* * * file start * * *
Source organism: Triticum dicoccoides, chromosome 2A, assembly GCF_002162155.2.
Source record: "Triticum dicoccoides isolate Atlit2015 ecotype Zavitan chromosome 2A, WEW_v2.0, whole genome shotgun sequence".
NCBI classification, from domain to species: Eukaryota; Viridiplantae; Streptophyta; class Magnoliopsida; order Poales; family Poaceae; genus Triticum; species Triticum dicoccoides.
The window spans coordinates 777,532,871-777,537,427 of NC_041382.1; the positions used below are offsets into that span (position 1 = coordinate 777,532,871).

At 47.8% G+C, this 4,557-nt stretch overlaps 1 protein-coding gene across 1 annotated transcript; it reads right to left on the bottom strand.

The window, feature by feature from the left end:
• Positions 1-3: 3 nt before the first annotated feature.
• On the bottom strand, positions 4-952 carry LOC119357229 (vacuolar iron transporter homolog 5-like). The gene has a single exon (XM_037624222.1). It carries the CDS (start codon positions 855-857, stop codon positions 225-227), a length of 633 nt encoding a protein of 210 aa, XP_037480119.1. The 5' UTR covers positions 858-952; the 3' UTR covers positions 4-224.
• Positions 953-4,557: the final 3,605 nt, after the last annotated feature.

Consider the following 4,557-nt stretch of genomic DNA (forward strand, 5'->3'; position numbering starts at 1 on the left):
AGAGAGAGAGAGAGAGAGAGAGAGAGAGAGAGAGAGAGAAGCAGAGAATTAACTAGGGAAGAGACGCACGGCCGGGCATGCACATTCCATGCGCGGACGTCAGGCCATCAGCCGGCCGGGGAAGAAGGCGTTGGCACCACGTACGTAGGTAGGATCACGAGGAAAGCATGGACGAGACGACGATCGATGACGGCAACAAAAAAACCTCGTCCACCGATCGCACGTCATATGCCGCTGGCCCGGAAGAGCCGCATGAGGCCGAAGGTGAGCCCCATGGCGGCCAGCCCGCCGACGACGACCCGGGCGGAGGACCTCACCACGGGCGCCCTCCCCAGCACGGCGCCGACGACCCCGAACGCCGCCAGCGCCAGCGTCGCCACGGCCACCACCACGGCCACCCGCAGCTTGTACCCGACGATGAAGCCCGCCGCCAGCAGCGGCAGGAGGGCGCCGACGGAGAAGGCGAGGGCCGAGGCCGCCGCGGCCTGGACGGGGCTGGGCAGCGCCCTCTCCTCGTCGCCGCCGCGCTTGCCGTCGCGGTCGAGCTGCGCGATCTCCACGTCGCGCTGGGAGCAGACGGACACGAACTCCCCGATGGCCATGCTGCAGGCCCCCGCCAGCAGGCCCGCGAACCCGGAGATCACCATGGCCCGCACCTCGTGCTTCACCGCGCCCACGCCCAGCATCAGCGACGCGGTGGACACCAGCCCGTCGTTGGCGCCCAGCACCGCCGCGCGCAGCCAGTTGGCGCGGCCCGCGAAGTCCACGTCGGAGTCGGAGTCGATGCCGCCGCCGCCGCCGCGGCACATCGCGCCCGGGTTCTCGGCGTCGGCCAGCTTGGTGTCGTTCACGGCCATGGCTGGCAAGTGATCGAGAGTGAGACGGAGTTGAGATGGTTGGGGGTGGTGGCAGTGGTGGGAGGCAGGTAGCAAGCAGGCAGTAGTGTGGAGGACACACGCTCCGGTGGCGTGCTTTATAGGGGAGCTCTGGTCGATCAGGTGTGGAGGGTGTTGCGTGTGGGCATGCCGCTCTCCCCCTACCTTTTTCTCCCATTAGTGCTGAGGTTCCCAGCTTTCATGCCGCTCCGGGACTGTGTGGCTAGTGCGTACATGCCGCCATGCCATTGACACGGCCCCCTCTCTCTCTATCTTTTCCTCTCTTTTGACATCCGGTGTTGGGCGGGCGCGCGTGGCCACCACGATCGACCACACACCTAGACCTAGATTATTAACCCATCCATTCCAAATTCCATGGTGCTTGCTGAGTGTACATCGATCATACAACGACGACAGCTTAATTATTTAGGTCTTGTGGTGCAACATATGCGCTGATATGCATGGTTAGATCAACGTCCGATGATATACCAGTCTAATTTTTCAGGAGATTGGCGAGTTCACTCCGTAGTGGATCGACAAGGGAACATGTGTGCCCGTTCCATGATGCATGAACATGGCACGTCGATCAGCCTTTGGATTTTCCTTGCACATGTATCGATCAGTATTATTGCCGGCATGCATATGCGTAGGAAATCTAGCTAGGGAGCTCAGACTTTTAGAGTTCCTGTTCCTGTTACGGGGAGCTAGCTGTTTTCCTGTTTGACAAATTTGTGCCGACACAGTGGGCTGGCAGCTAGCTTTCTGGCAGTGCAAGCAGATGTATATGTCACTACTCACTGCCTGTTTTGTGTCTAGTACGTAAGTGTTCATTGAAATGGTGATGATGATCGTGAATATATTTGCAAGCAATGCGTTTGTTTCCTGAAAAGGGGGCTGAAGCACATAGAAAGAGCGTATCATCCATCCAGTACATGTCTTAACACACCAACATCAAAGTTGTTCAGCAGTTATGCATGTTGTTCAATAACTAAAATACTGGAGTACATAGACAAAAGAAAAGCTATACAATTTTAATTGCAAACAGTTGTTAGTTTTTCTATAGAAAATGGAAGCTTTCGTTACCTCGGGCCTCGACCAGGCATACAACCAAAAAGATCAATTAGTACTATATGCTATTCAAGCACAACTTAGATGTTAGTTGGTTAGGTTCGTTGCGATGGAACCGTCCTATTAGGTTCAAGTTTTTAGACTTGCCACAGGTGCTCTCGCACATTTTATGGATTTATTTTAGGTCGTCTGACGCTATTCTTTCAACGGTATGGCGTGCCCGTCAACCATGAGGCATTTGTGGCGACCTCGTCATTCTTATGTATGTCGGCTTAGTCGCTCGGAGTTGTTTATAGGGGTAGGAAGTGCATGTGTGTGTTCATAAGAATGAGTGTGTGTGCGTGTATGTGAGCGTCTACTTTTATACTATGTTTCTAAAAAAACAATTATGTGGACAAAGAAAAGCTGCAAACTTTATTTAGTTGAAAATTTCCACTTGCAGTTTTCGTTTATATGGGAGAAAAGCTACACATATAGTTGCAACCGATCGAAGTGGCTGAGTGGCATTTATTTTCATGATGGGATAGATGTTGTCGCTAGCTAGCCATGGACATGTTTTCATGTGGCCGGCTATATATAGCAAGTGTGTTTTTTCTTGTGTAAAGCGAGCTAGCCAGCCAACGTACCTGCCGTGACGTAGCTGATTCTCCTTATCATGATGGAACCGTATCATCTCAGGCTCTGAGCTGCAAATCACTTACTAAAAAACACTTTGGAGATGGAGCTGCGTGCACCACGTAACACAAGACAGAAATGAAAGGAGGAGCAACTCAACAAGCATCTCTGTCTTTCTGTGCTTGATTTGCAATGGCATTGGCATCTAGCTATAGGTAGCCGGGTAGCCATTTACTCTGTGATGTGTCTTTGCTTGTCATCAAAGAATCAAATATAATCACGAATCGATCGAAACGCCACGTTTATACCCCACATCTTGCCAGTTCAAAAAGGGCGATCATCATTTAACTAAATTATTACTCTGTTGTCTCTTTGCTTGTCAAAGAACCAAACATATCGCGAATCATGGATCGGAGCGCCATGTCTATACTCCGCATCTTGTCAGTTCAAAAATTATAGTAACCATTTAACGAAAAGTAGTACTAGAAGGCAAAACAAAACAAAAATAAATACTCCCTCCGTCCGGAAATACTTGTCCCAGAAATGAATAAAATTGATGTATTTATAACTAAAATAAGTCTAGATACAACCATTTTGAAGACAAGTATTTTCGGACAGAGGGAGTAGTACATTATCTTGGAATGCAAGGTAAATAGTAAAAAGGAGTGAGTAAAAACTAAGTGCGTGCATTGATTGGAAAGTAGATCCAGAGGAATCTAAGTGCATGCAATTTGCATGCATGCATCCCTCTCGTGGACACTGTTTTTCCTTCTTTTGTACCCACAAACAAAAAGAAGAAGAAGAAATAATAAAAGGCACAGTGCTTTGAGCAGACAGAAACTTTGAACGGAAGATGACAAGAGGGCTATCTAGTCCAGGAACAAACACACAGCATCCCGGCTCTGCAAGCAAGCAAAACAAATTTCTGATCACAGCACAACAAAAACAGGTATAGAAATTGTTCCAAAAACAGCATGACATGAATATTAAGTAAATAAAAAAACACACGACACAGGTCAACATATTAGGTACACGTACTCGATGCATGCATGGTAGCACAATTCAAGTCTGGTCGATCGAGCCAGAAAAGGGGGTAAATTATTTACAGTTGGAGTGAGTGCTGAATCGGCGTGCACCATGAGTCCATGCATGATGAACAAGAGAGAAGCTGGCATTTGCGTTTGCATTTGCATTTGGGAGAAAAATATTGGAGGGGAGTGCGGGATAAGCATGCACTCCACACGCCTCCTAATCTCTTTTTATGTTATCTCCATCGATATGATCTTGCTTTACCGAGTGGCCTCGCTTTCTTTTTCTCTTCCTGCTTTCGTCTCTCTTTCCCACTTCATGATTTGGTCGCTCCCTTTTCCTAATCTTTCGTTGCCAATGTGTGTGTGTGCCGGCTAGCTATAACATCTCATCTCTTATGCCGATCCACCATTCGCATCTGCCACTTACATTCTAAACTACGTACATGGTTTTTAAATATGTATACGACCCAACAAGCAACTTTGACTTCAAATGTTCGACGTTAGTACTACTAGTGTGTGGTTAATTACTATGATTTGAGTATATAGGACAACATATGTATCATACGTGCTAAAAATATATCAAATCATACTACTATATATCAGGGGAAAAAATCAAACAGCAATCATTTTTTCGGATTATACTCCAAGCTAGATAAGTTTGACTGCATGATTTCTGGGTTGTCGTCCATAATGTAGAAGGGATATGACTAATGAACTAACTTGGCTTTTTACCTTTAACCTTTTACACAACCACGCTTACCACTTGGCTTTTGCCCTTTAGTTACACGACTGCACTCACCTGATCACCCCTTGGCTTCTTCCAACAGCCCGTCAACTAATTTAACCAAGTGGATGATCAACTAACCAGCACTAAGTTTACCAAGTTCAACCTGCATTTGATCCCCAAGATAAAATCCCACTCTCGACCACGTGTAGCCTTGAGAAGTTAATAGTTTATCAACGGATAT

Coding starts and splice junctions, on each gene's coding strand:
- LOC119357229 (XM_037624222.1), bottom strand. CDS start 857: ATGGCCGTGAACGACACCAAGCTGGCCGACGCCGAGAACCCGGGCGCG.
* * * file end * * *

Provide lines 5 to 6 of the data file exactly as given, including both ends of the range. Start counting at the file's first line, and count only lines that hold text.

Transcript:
At 47.8% G+C, this 4,557-nt stretch overlaps 1 protein-coding gene across 1 annotated transcript; it reads right to left on the bottom strand.

The window, feature by feature from the left end: